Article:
A few things have changed since, and so an update is in order.
The sum of the sizes reported by
go tool nm does not add up to the final size of the Go executable.
For example, in the CockroachDB 20.2.7 binary:
- the file occuppies 211694984 bytes (202MiB) on disk;
- however, the sum of symbol sizes adds up to 118928245 bytes (113MB).
- there is a gap of 92766739 bytes (88MiB) missing, or ~44% unaccounted for.
At first I suspected that this size was occupied by the symbol table itself, or the debugging information. To check this, we can use
strip to remove the symbol table and observe the difference. Alas:
- the stripped executable size is 190680384 bytes (182MiB) on disk;
- so there is still a gap of ~68MiB, or ~34% non-symtable data that is unaccounted for.
At this time, I do not have a satisfying explanation for this “dark” file usage.
We can see how this dark file usage has evolved throughout the growth of CockroachDB:
|CockroachDB version||Go||Exec. size||(MiB)||Stripped||Sum ||Symtable sz.||Dark bytes||% dark bytes|
In this table:
- “Exec. size” is the raw size of the executable file, in bytes.
- “Stripped” is the size of the executable after the
stripcommand was applied; i.e. after the symbol table and debugging information was removed.
nm -size” is the sum of the advertised sizes of the entries in the symbol table.
- “Symtable sz.” is the estimated size of the symbol table itself, as deducted by taking the difference between the first two sizes. We can see that the v1.0.7 to v2.0.7 executables, as well as v20.1.0, were released pre-stripped.
- “Dark bytes” is the gap between the raw file size and the combined sum of the advertised symbol sizes and the symbol table’s size, in bytes.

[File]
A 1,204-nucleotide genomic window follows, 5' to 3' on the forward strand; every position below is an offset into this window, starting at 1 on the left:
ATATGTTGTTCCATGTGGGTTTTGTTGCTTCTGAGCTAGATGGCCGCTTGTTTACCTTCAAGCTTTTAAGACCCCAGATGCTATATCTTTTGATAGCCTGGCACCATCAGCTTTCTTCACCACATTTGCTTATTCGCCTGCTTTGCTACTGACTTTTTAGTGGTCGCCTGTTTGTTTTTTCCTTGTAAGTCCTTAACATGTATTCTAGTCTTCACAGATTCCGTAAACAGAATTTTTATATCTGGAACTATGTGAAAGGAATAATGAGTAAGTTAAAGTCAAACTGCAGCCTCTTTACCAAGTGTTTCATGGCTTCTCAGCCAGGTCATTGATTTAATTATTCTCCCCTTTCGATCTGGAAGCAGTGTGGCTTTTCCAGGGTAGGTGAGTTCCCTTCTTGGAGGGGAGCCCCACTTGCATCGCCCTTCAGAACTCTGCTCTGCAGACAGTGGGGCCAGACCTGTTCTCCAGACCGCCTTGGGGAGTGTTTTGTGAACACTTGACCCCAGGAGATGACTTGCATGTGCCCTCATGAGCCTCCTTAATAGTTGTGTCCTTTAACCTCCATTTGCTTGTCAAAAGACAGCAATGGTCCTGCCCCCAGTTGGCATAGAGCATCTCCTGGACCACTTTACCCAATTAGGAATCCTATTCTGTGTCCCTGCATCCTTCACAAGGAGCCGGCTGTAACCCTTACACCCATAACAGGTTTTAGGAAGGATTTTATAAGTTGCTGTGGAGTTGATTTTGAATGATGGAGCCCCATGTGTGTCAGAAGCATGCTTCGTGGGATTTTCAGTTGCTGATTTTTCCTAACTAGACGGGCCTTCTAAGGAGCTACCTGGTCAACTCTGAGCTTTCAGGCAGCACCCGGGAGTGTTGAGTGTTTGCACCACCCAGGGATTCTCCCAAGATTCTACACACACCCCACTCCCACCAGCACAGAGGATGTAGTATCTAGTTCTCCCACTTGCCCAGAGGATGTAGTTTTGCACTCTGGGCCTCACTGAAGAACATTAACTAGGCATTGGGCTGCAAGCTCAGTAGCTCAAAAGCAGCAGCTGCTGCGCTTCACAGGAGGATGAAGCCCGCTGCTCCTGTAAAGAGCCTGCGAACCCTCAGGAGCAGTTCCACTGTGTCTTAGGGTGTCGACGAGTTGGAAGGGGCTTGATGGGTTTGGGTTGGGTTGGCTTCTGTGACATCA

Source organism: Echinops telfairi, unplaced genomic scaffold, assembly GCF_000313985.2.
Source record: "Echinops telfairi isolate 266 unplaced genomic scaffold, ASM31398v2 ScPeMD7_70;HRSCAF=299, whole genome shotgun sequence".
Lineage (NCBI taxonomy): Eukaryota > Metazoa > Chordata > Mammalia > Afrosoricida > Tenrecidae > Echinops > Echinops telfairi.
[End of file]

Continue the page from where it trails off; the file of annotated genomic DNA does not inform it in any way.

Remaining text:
- “% dark bytes” is the percentage of the dark bytes relative to the raw file size.
We can see that the dark size percentage was lower than 20% prior to CockroachDB v19.1, and has then been oscillating around 33% of the file size until v21.1. With the upcoming v21.1 release, using Go 1.15, the dark size is reduced to 15% again.
As explained in the previous analysis, up to and including Go 1.15
the compiler would generate a special table called
inside the executable.
The purpose of this data structure is to enable the Go runtime system
to produce descriptive stack traces upon a crash or upon
internal requests via the
We can see how this table grows across Go versions until v1.13, and then decreases in v1.15:
|CockroachDB version||Go||Exec. size||(MiB)||(MiB)||% |
The large size of the
pclntab was due to a choice by the Go team
to store the mapping of program counters to function names uncompressed.
- prior to 1.2, the Go linker was emitting a compressed line table, and the program would decompress it upon initialization at run-time.
- in Go 1.2, a decision was made to pre-expand the line table in the executable file into its final format suitable for direct use at run-time, without an additional decompression step.
In other words, the Go team decided to make executable files larger to save up on initialization time.
As we discussed back then, this choice was not well warranted for network servers like CockroachDB which are executed rarely, and where the size of the program on disk matters more than the start-up time.
The publication of my article in 2019, together with the community outcry that it triggered, were actually noticed by the Go team.
The Go team subsequently decided to change course and start working on
We can see this change in the table above:
- starting in Go 1.15, the
pclntabis compressed again.
- starting in Go 1.16, the
pclntabis not present any more, and instead is re-computed from other data in the executable file. How exactly? Read on.
Using the source code for CockroachDB v21.1-alpha-geb1aa69bc4, we can produce custom builds across Linux and FreeBSD, with both the 1.15 and 1.16 compilers.
|Platform||Go||Build mode||Exec. sz.||pclntab sz.||Dark sz.|
|amd64-linux||1.15||release||183075488||30763345 (17%)||27559966 (15%)|
|amd64-freebsd||1.15||release (no geos)||305452856||30824594 (10%)||27052709 (9%)|
|amd64-freebsd||1.16||release (no geos)||289463288||0||64733620 (22%)|